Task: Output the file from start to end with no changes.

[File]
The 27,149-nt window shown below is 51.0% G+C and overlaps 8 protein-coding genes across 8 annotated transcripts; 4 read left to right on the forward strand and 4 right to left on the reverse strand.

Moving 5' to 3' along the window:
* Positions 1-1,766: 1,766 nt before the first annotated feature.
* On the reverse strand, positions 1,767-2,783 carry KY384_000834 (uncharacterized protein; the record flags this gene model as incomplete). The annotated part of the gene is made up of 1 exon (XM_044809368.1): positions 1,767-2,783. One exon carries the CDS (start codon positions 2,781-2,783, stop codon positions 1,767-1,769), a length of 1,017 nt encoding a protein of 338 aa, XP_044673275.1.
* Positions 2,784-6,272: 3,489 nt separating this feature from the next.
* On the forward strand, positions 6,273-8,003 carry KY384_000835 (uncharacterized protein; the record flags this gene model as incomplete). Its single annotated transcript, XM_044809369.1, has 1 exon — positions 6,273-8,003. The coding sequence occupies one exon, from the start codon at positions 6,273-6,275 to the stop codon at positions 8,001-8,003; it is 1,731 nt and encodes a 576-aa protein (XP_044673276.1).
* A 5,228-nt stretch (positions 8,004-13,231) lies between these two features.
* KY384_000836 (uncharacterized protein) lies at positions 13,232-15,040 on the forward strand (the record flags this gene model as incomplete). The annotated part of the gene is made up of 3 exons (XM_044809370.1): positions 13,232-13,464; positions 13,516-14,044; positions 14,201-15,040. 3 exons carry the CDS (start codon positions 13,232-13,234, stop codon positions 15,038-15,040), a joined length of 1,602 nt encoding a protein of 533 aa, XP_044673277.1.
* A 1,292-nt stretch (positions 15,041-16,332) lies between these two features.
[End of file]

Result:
The 27,149-nt window shown below is 51.0% G+C and overlaps 8 protein-coding genes across 8 annotated transcripts; 4 read left to right on the forward strand and 4 right to left on the reverse strand.

Moving 5' to 3' along the window:
* Positions 1-1,766: 1,766 nt before the first annotated feature.
* On the reverse strand, positions 1,767-2,783 carry KY384_000834 (uncharacterized protein; the record flags this gene model as incomplete). The annotated part of the gene is made up of 1 exon (XM_044809368.1): positions 1,767-2,783. One exon carries the CDS (start codon positions 2,781-2,783, stop codon positions 1,767-1,769), a length of 1,017 nt encoding a protein of 338 aa, XP_044673275.1.
* Positions 2,784-6,272: 3,489 nt separating this feature from the next.
* On the forward strand, positions 6,273-8,003 carry KY384_000835 (uncharacterized protein; the record flags this gene model as incomplete). Its single annotated transcript, XM_044809369.1, has 1 exon — positions 6,273-8,003. The coding sequence occupies one exon, from the start codon at positions 6,273-6,275 to the stop codon at positions 8,001-8,003; it is 1,731 nt and encodes a 576-aa protein (XP_044673276.1).
* A 5,228-nt stretch (positions 8,004-13,231) lies between these two features.
* KY384_000836 (uncharacterized protein) lies at positions 13,232-15,040 on the forward strand (the record flags this gene model as incomplete). The annotated part of the gene is made up of 3 exons (XM_044809370.1): positions 13,232-13,464; positions 13,516-14,044; positions 14,201-15,040. 3 exons carry the CDS (start codon positions 13,232-13,234, stop codon positions 15,038-15,040), a joined length of 1,602 nt encoding a protein of 533 aa, XP_044673277.1.
* A 1,292-nt stretch (positions 15,041-16,332) lies between these two features.